After my post last week about coming to terms with Eli's birth, an online friend of mine, Olivia of Lovely at Your Side, sent me a link to a podcast by The Longest Shortest Time. I'd never heard of the website before, but I clicked over to find a podcast about "rewriting your birth story." I hit play while cooking dinner and before I knew it, I found myself bawling over a half-prepared bowl of Tabbouleh.
After I wrote the post about having a traumatic birth, so many of you commented, emailed and messaged me about how you have felt similar feelings, or worry that you may with an upcoming delivery. And while I am so sorry to hear that these feeling are common among you, I'm thankful to find others that have related to my experience and felt encouraged about what I shared. I think no matter how you came away from your birth experience, all moms wonder a few things about certain parts of their birth: "Did the Doctor/Midwife make the right decision?" "Did I make the right choice?" "Did it have to be that way?" "Could there have been an easier way?"
It's normal to question how your birth went, even if it was an "awesome" experience. And if you related to my previous post in any way, or have just wondered, "what if?" then I'd encourage you to take a listen to the podcast.
The woman telling her story, Hillary, had a birth that in a lot of ways sounded like mine. Her thoughts and experiences are strikingly similar - she prepared for an all natural child birth and ended up with 25 hours of labor, an IV drip, Pitocin, epidural, episiotomy and more. She's recounting the tale four years later because she's still wondering, "Was there anything I could do to have made my birth less traumatic?" In the podcast, she goes back to interview her Midwife, as well as a few other medical professionals to see if her birth went the way it "had to go." She gets answers from her Midwife as to why she did the things she did, and asked experts if they agreed. I'll cut to the chase and say while she didn't get a perfect, clear cut answer, she did find that her experience likely could have been better under different circumstances and - yes, she may have walked away less traumatized.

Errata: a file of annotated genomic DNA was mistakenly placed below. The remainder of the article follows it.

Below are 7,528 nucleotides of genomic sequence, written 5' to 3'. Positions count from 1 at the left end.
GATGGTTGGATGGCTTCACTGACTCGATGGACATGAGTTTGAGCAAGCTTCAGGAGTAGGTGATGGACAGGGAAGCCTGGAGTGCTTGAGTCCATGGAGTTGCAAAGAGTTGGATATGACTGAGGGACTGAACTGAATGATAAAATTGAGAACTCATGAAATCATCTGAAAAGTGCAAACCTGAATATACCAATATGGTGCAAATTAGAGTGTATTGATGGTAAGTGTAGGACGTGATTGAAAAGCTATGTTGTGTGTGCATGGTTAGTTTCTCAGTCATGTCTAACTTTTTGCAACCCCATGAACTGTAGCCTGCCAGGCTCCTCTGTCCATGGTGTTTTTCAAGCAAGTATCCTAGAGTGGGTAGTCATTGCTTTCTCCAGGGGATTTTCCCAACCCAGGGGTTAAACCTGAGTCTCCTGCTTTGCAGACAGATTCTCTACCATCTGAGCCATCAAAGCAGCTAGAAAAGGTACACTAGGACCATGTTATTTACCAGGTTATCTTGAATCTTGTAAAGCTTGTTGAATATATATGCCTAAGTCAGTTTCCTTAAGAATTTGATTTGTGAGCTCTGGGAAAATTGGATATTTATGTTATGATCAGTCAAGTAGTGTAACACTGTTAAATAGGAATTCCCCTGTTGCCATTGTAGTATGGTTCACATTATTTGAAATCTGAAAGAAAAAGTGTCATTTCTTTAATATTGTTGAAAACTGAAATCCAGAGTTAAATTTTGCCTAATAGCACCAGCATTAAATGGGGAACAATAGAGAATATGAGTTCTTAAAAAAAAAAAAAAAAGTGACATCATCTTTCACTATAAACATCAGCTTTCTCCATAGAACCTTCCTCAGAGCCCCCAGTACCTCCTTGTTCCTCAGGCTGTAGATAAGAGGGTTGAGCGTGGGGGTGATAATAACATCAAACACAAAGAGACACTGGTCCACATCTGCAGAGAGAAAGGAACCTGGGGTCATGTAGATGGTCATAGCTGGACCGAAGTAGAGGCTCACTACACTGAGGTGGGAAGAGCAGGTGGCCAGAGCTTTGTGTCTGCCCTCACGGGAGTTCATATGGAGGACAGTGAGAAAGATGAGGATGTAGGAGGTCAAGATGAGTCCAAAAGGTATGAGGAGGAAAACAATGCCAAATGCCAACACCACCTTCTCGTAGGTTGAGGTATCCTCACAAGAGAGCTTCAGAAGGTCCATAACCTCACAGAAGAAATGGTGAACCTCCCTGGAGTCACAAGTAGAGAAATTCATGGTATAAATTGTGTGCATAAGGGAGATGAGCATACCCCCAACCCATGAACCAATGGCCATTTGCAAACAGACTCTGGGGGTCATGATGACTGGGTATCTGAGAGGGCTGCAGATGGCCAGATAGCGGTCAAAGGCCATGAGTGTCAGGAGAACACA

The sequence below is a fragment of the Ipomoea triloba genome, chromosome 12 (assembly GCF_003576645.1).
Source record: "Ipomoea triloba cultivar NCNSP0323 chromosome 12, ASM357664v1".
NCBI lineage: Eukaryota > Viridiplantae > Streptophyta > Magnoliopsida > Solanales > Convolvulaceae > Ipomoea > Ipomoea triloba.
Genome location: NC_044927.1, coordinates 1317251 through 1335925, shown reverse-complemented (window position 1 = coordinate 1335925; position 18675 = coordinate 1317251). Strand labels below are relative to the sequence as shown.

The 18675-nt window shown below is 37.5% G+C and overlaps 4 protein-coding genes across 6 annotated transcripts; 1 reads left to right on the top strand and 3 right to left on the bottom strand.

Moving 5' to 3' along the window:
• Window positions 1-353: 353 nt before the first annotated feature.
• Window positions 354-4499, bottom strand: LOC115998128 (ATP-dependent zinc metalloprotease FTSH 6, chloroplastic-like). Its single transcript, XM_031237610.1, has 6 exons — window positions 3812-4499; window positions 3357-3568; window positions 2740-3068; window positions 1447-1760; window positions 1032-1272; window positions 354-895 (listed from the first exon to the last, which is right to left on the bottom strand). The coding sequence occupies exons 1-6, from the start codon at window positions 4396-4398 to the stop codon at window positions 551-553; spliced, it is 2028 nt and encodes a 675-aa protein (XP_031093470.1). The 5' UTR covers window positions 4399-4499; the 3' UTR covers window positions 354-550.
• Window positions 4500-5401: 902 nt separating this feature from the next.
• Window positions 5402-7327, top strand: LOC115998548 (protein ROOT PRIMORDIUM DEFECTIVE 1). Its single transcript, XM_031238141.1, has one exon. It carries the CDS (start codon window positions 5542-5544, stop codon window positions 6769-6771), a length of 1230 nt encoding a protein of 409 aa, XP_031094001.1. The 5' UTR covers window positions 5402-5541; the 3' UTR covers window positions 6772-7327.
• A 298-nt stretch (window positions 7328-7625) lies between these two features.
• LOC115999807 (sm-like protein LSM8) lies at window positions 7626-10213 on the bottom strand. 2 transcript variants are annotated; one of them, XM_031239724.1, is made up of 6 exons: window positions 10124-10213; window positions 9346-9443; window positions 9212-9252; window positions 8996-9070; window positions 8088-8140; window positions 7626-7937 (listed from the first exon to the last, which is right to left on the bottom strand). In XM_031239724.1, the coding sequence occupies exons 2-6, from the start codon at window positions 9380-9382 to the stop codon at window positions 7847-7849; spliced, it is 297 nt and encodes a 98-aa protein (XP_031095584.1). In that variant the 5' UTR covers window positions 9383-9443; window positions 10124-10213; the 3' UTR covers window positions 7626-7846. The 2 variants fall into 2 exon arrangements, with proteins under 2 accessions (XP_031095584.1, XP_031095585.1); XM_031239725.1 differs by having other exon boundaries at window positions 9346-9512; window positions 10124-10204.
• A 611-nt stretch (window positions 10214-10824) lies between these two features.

But it wasn't. And she didn't.
That was her story. And while it's sad that child birth wasn't what she, or I, or some of you, want it to be, that doesn't mean it's the end of the story. We can change our story going forward. In the podcast, a maternal care researcher recommends mothers learn from their experience and use it to help their next birth be better. And if a mother is done with children, to use her knowledge to help a friend or family member, or even their own daughter's child birth someday. And while that is good, I think it's important to find a way to heal, outside of your or someone else's next birth experience.
Your story is your story, and what happened, happened. It might not have been perfect, or even remotely close to "good," but it brought your child into the world - and if there's anything mom's can agree on, it's that their babies were worth it - whether or not it takes you one minute or one year to be able to say that. While you may always wonder if your birth was the way it "had to be," I hope you can at least find a way to accept that and move forward with the "way it was."
At least, that's what I'm working on.